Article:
The postseason begins in five weeks and the playoff picture is taking shape. The National League is competitive in terms of division and wild card races. In fact, the competition is so fierce it’s do or die for eight teams, including each division leader. The NL West is once again the division to watch, much like it was in 2007 when the Arizona Diamondbacks, San Diego Padres, and Colorado Rockies all took the race for the division title to the final day of the season. Arizona would win the division and take the top seed in the NL playoffs, but September 2007 wasn’t nearly as important as September 2018 will be for the Diamondbacks.
The Snakes have been in first place in the division 104 days out of the season. A 21-8 start to the year was the best in franchise history, but it was quickly forgotten with an 8-19 record in May. Inconsistency from the offense has plagued the team from running away with the NL West and now the Rockies and Los Angeles Dodgers have found themselves right on the Diamondbacks' tail in the division race. As exciting as the division race is, the Diamondbacks can’t afford any setbacks if they expect to win the division, let alone make the postseason for the second straight year.
What does the rest of the season look like?
In 2007, Arizona's offense was inconsistent, hitting a league-worst .250 as a team. However, a 4.13 team ERA was fourth best in the league, saving the offense. This season, the Diamondbacks .241 team batting average is 11th in the NL and their team ERA of 3.58 is second. As good as the pitching has been for most of the season, the offense must hold its own and support the starting pitchers more than they have all season.
The Diamondbacks have the toughest schedule to finish the season, which started with a seven-game road trip in San Francisco and Los Angeles last night. They will play 21 games against division rivals to finish the season, with 14 combined against the Rockies and Dodgers. They will also play four at home against the Atlanta Braves, three against the Chicago Cubs and three in Houston. A mini two-game series and the final series of the year against the Padres will be the only team under .500 the club will face for the rest of the season.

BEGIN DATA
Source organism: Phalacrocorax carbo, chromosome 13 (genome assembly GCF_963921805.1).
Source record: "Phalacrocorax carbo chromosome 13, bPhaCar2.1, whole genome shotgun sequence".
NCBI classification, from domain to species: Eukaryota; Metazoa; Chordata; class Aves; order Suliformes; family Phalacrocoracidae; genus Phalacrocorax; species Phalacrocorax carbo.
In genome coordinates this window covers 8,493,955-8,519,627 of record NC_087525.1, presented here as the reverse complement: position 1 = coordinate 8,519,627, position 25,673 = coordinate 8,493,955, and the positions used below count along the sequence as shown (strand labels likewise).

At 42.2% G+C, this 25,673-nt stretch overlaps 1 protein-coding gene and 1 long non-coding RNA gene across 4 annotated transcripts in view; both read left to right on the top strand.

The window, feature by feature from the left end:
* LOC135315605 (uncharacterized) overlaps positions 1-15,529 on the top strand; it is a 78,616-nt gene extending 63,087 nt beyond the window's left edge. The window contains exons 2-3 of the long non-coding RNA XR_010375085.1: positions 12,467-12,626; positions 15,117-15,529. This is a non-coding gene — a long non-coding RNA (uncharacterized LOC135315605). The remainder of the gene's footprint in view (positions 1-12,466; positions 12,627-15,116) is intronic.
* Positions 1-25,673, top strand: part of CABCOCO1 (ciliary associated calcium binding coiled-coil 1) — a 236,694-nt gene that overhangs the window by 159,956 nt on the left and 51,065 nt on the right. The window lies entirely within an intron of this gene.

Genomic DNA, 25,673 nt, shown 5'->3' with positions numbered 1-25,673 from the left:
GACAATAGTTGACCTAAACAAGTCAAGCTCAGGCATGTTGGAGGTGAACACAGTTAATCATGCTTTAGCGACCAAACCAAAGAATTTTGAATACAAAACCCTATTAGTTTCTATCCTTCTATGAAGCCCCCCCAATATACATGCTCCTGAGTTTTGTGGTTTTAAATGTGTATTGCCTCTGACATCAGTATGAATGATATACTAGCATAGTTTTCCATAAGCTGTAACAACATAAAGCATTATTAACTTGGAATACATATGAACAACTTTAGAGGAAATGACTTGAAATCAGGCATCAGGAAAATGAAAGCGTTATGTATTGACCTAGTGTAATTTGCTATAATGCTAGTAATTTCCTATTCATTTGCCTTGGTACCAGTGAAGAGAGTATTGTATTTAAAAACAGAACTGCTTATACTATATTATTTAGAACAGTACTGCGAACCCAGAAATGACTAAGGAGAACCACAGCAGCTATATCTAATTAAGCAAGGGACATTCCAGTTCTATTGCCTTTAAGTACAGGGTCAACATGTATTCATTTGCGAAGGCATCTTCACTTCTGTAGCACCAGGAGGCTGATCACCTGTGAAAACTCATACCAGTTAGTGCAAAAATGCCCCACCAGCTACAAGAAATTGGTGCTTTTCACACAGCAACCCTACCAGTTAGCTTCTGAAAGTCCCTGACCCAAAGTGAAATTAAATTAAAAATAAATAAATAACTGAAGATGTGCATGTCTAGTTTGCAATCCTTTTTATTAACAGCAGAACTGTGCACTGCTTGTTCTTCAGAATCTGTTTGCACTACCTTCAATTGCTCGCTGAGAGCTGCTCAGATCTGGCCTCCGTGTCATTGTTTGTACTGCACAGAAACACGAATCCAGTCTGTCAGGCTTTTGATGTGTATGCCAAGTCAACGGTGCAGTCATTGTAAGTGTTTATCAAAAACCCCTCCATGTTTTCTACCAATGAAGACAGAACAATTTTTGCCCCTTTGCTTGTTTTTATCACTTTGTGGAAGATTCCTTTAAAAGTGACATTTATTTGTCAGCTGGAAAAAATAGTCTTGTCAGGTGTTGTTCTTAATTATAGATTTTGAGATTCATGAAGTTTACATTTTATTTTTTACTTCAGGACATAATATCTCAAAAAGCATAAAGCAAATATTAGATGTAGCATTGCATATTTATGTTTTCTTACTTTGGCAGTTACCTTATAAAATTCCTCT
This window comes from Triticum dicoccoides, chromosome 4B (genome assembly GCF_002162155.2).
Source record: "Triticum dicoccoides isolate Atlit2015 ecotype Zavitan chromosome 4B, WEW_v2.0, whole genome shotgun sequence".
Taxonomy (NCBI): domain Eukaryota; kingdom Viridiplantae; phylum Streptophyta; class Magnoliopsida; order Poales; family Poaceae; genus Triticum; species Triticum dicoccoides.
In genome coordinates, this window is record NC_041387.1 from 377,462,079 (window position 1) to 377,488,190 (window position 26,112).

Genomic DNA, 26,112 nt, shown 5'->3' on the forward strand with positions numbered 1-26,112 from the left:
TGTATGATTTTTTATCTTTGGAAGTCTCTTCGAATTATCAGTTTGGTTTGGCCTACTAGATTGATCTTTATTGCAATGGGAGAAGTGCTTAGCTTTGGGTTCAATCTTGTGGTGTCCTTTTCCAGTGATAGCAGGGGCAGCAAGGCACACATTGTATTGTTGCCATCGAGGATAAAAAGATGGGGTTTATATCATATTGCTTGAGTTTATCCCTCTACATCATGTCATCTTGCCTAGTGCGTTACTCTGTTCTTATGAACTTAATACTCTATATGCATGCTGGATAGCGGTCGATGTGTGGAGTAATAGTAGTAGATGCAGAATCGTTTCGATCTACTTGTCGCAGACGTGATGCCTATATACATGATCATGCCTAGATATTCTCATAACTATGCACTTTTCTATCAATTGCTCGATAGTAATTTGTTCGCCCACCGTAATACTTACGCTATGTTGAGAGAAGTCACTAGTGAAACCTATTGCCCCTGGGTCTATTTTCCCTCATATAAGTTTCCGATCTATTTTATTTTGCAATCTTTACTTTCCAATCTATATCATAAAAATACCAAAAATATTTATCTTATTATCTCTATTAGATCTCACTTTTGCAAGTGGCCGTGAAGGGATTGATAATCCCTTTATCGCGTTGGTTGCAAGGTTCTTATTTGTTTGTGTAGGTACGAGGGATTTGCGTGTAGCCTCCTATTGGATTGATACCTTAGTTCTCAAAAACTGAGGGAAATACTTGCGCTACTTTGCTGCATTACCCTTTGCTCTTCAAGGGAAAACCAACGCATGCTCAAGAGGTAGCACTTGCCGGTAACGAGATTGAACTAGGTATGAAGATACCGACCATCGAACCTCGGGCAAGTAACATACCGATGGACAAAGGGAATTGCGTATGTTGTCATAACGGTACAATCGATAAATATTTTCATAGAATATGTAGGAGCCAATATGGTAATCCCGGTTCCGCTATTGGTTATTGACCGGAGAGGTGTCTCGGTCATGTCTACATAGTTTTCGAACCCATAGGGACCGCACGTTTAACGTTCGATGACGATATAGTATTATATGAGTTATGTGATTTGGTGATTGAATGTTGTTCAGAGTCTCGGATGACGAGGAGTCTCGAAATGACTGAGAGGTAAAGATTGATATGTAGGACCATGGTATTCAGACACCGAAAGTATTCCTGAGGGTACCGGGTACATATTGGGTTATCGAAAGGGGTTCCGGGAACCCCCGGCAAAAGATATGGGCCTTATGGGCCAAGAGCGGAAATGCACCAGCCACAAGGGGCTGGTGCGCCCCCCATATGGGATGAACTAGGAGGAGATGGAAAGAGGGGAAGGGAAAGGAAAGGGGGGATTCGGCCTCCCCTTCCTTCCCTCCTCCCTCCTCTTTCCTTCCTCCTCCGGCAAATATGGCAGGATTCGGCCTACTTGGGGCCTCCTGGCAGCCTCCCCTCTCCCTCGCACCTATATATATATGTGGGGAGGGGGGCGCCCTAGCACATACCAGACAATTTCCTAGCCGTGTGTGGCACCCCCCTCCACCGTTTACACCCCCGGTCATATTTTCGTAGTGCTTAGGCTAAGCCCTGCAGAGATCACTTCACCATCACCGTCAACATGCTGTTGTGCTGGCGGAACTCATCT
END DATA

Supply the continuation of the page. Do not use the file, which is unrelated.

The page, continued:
What’s at stake?
The Diamondbacks cannot afford to lose any key series, those being against the Rockies and Dodgers. If the club can win against those two clubs a division title will heavily be in their favor. Unfortunately for the Diamondbacks, they also have to play well against the Braves, Cubs, and Astros. If they fail to perform against non-division rivals, winning the division or clinching a wild-card berth will be difficult.
A mediocre September could cost the Diamondbacks a playoff berth altogether. The Rockies are 33-17 since June 28 and the Dodgers recently swept a three-game series from the Padres, putting them 1,5 games back in the NL West. The Diamondbacks also lost a three-game series to the Seattle Mariners at home, with one loss coming in extra innings after closer Brad Boxberger blew a save with a 3-1 lead in the ninth. The Rockies also lost two out of three against the St. Louis Cardinals, but they’re only a half-game back in the West.
The NL West is too tight for any team to make mistakes. With the Diamondbacks, they will have to perform better than ever on both ends of the field. Paul Goldschmidt will have to keep performing like an MVP for the final five weeks and David Peralta must continue to add on to his career season. Pitching-wise, the club needs the Patrick Corbin of April to show up and help ace Zack Greinke during his dominant stretch. The club will also need Archie Bradley and Boxberger to anchor down leads when they enter late-game situations. If the Diamondbacks can put all the pieces together during the most important month of baseball in franchise history, they will secure their sixth-ever NL West title. If not, they might seal an NL Wild Card berth for the second straight season, but they could just as easily lose a postseason appearance after a hot start to 2018.